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Public Pension Benefits Claiming Behavior: New evidence from the Japanese Study on Aging and Retirement

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  • SHIMIZUTANI Satoshi
  • OSHIO Takashi

Abstract

This paper explores the public pension claiming behavior of the Japanese. First, we perform financial simulations and estimate the expected utility, depicting the typical patterns of pension benefits in a lifecycle model. We show that the optimal retirement age depends on the beneficiaries' mortality risk, discount rate, initial wealth, and risk attitude. Second, we use individual-level data from the Japanese Study on Aging and Retirement to examine empirically the determinants of the take-up timing. We find supportive evidence that most of the factors examined in the simulation are indeed significantly associated with early claiming of pension benefits for wage earners.

Suggested Citation

  • SHIMIZUTANI Satoshi & OSHIO Takashi, 2012. "Public Pension Benefits Claiming Behavior: New evidence from the Japanese Study on Aging and Retirement," Discussion papers 12068, Research Institute of Economy, Trade and Industry (RIETI).
  • Handle: RePEc:eti:dpaper:12068
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    References listed on IDEAS

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    1. Takashi Oshio & Satoshi Shimizutani & Akiko Sato Oishi, 2010. "Does Social Security Induce Withdrawal of the Old from the Labor Force and Create Jobs for the Young? The Case of Japan," NBER Chapters,in: Social Security Programs and Retirement around the World: The Relationship to Youth Employment, pages 217-241 National Bureau of Economic Research, Inc.
    2. Tullio Jappelli & Jörn-Steffen Pischke & Nicholas S. Souleles, 1998. "Testing For Liquidity Constraints In Euler Equations With Complementary Data Sources," The Review of Economics and Statistics, MIT Press, vol. 80(2), pages 251-262, May.
    3. Mazzonna, Fabrizio & Peracchi, Franco, 2012. "Ageing, cognitive abilities and retirement," European Economic Review, Elsevier, vol. 56(4), pages 691-710.
    4. Kotlikoff, Laurence J & Spivak, Avia, 1981. "The Family as an Incomplete Annuities Market," Journal of Political Economy, University of Chicago Press, vol. 89(2), pages 372-391, April.
    5. Jeffrey R. Brown & Arie Kapteyn & Olivia S. Mitchell, 2011. "Framing Effects and Expected Social Security Claiming Behavior," NBER Working Papers 17018, National Bureau of Economic Research, Inc.
    6. Coile, Courtney & Diamond, Peter & Gruber, Jonathan & Jousten, Alain, 2002. "Delays in claiming social security benefits," Journal of Public Economics, Elsevier, vol. 84(3), pages 357-385, June.
    7. Takashi Oshio & Akiko Sato Oishi & Satoshi Shimizutani, 2011. "Social Security Reforms And Labour Force Participation Of The Elderly In Japan," The Japanese Economic Review, Japanese Economic Association, vol. 62(2), pages 248-271, June.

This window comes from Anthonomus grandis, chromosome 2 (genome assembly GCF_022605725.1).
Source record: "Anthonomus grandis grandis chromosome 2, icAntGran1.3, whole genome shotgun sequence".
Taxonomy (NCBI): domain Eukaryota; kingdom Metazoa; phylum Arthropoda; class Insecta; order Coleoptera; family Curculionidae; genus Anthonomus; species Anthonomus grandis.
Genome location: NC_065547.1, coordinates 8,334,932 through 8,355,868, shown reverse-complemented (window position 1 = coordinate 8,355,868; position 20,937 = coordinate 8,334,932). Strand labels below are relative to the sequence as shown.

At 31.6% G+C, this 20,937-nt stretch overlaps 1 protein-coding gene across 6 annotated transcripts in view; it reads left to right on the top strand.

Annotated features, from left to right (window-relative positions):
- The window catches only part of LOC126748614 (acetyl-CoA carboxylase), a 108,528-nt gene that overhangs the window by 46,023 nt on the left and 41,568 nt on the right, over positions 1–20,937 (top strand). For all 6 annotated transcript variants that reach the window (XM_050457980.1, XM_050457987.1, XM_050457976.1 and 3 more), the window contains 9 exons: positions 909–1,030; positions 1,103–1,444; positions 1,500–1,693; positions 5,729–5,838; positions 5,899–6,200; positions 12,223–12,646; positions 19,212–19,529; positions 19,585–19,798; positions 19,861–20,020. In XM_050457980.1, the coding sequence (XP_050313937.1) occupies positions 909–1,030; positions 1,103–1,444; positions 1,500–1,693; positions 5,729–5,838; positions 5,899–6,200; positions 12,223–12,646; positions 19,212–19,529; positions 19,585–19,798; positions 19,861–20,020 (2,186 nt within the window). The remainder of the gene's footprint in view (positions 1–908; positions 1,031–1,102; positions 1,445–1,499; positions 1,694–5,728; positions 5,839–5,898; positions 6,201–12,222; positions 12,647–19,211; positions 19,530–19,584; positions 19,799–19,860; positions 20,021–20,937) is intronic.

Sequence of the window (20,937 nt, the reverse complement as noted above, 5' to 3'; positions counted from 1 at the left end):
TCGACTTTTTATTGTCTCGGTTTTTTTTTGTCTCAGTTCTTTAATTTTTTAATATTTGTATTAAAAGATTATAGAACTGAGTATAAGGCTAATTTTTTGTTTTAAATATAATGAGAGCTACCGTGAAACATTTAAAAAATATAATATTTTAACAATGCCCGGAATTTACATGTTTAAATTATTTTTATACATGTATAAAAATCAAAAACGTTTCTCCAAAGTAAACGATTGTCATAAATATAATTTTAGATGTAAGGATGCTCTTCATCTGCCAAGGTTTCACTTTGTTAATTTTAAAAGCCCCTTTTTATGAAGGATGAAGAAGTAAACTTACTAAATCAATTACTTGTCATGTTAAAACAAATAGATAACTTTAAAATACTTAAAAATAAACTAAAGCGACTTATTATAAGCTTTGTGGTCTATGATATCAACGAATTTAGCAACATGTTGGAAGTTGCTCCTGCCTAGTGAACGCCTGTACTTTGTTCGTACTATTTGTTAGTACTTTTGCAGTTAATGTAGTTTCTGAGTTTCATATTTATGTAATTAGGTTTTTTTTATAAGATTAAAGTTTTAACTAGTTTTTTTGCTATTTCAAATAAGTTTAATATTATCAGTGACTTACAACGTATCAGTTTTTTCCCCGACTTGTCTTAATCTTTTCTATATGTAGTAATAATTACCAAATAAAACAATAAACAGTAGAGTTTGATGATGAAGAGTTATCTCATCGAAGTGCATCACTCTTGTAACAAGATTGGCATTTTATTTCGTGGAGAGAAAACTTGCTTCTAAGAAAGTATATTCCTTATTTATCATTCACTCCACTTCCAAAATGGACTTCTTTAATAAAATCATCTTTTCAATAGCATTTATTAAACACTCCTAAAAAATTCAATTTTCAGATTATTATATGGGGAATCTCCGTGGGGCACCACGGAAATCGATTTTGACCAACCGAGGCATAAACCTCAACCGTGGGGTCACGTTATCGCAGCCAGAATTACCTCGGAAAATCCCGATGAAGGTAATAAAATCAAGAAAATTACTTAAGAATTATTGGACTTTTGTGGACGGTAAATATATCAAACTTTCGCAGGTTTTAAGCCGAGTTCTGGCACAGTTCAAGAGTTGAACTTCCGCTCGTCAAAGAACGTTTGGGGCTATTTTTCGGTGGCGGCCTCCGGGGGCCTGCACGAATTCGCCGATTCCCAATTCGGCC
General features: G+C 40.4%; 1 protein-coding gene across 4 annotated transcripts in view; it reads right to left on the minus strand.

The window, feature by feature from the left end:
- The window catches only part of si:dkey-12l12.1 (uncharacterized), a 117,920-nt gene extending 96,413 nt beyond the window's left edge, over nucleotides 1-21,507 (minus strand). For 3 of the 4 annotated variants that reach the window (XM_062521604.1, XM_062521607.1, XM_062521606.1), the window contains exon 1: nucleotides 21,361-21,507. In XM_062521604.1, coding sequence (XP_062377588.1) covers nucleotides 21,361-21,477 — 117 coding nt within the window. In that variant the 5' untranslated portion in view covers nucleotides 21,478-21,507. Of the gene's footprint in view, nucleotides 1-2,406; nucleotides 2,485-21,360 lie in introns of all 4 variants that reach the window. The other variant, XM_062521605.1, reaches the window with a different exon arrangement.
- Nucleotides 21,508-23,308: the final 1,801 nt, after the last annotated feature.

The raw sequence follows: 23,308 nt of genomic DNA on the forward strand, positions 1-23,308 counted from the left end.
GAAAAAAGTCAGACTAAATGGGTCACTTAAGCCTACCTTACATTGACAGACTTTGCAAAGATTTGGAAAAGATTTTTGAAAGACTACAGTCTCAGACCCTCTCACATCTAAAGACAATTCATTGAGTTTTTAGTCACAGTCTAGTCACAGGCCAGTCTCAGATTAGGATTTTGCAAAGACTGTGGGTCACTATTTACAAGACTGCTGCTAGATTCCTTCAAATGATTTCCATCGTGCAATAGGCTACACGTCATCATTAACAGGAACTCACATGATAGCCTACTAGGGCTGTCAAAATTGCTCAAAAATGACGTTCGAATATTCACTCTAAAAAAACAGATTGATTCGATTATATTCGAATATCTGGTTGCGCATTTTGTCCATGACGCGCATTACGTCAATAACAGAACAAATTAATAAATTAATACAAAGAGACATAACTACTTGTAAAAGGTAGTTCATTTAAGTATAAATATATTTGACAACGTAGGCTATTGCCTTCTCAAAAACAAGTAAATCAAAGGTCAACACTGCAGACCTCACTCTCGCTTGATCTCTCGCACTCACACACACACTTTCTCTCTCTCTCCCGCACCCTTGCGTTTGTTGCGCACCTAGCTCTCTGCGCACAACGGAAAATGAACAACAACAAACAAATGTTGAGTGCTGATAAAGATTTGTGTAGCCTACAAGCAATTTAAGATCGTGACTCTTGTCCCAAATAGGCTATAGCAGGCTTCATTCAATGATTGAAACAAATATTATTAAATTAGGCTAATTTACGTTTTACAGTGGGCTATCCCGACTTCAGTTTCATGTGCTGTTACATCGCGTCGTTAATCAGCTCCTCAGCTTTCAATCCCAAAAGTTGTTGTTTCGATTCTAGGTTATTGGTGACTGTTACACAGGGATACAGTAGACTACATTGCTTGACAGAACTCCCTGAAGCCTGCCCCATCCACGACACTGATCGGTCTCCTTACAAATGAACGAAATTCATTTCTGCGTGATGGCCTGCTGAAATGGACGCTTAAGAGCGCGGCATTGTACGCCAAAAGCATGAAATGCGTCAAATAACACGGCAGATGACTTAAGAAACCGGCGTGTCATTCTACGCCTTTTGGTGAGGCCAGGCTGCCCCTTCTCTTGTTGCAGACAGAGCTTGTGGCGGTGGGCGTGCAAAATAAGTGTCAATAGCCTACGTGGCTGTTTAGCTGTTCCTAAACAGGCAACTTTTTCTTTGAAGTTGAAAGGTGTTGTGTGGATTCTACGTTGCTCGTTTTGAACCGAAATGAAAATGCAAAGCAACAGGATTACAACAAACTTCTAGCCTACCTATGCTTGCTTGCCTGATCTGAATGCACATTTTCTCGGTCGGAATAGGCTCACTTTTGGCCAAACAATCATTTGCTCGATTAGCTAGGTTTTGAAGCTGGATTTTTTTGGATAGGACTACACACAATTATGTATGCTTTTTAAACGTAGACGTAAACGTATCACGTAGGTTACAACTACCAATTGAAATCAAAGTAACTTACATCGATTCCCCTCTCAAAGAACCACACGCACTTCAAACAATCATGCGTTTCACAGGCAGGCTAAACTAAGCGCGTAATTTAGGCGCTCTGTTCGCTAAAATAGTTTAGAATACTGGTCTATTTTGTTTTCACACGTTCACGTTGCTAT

8. Michael D. Hurd & James P. Smith & Julie M. Zissimopoulos, 2004. "The effects of subjective survival on retirement and Social Security claiming," Journal of Applied Econometrics, John Wiley & Sons, Ltd., vol. 19(6), pages 761-775.
    9. Coe, Norma B. & Zamarro, Gema, 2011. "Retirement effects on health in Europe," Journal of Health Economics, Elsevier, vol. 30(1), pages 77-86, January.
    10. ICHIMURA Hidehiko & SHIMIZUTANI Satoshi & HASHIMOTO Hideki, 2009. "JSTAR First Results 2009 Report," Discussion papers 09047, Research Institute of Economy, Trade and Industry (RIETI).
    11. repec:fth:pennfi:69 is not listed on IDEAS
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    Cited by:

    1. Shimizutani, Satoshi & Fujii, Mayu & Oshio, Takashi, 2012. "Option Value of Work, Health Status, and Retirement Decisions: New Evidence from the Japanese Study on Aging and Retirement (JSTAR)," CIS Discussion paper series 566, Center for Intergenerational Studies, Institute of Economic Research, Hitotsubashi University.
    2. Satoshi Shimizutani & Takashi Oshio & Mayu Fujii, 2014. "Option Value of Work, Health Status, and Retirement Decisions in Japan: Evidence from the Japanese Study on Aging and Retirement (JSTAR)," NBER Chapters,in: Social Security Programs and Retirement Around the World: Disability Insurance Programs and Retirement, pages 497-535 National Bureau of Economic Research, Inc.
    3. ICHIMURA Hidehiko & SHIMIZUTANI Satoshi, 2011. "Retirement Process in Japan: New evidence from Japanese Study on Aging and Retirement (JSTAR)," Discussion papers 11080, Research Institute of Economy, Trade and Industry (RIETI).

    More about this item

    JEL classification:

    • H55 - Public Economics - - National Government Expenditures and Related Policies - - - Social Security and Public Pensions
    • J26 - Labor and Demographic Economics - - Demand and Supply of Labor - - - Retirement; Retirement Policies

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